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Nvidia unveiled its newest AI breakthrough in the form of a mind-blowing computer vision technique that can 'paint' parts of an image that have been deleted or modified.

This is something you have to see to believe:

The Nvidia researchers explain the difference between its novel methods for painting in images with deep learning and currently existing tech in a white paper published earlier this week:

"Previous deep learning approaches have focused on rectangular regions located around the centre of the image, and often rely on expensive post-processing. The goal of this work is to propose a model for image inpainting that operates robustly on irregular hole patterns, and produces semantically meaningful predictions that incorporate smoothly with the rest of the image without the need for any additional post-processing or blending operation."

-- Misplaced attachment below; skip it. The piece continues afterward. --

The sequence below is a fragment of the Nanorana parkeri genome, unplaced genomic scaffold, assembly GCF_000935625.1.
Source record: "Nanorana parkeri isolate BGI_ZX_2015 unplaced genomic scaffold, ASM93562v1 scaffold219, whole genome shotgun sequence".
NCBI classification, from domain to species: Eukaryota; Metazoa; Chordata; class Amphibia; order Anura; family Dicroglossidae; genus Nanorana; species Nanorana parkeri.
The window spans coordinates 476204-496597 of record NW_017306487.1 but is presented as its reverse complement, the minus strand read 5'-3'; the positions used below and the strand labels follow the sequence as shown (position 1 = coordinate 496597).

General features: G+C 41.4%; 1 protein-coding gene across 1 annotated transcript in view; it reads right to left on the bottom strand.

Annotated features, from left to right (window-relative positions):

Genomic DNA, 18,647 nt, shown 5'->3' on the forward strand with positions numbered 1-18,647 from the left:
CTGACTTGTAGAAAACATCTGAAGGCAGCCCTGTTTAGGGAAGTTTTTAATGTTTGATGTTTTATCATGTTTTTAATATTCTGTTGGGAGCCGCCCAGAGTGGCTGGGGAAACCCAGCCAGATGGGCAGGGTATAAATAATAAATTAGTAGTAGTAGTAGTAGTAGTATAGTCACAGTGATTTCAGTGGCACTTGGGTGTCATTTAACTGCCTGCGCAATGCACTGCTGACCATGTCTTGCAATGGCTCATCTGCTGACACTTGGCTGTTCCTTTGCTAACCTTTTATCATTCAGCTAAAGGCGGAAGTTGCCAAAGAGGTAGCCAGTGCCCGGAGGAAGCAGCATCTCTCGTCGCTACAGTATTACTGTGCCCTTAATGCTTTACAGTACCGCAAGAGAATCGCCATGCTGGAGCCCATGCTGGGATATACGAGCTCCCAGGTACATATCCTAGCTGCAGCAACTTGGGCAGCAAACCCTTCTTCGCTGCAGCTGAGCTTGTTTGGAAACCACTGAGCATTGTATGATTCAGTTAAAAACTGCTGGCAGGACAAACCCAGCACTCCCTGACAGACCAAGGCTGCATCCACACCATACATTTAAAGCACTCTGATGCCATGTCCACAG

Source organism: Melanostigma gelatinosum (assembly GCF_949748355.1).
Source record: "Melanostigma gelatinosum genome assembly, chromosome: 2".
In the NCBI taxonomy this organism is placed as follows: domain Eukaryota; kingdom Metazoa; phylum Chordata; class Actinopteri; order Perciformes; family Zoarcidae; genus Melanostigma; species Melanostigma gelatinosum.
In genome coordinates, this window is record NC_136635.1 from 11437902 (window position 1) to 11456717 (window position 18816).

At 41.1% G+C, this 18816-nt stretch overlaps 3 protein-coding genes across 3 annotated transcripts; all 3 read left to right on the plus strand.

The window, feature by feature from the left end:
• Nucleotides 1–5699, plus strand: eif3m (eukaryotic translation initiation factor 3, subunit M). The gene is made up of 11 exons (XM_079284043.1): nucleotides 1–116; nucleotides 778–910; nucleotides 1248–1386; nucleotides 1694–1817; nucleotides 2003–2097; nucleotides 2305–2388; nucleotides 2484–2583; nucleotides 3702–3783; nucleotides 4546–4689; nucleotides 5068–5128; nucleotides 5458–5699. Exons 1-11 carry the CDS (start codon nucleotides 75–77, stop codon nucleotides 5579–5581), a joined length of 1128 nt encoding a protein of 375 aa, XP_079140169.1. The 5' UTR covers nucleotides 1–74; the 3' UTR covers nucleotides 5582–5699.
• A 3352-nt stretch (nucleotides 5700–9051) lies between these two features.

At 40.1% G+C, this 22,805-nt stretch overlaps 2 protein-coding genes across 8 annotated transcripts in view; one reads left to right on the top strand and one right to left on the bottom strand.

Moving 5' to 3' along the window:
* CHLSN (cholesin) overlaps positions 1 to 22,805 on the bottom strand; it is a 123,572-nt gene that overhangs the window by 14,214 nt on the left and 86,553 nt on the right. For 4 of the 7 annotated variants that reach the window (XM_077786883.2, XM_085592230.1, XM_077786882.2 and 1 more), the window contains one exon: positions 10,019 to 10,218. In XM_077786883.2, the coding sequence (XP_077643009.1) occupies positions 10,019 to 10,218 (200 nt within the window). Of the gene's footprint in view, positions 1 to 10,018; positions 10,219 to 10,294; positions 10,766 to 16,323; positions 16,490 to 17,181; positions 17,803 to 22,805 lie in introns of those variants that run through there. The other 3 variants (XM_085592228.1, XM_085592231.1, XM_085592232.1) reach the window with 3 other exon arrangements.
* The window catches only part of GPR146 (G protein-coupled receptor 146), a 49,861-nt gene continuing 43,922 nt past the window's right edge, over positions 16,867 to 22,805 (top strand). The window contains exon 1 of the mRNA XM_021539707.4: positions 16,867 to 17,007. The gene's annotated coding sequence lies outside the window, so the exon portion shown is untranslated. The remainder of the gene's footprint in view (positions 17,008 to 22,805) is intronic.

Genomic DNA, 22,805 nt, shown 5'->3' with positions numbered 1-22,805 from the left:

As you can see in the video above, Nvidia's technology does not suffer from the same problem as current market techniques for filling in missing spaces in images. According to the researchers, they’re the first to successfully train a neural network to process irregularly shaped holes in images.

The AI program does, almost instantly, what could take a seasoned graphic designers' minutes or even hours to accomplish.

The way it works is it uses a deep neural network to create masks and partial convolutional predictions – in essence, it creates an invisible layer that it manipulates until it 'feels' as though the image is complete.

There will be a pretty good chance that, within a couple of years, the only way to tell the difference between AI-generated imagery and ‘real’ pictures will be checking the digital signature or having individual pixels evaluated by a computer.

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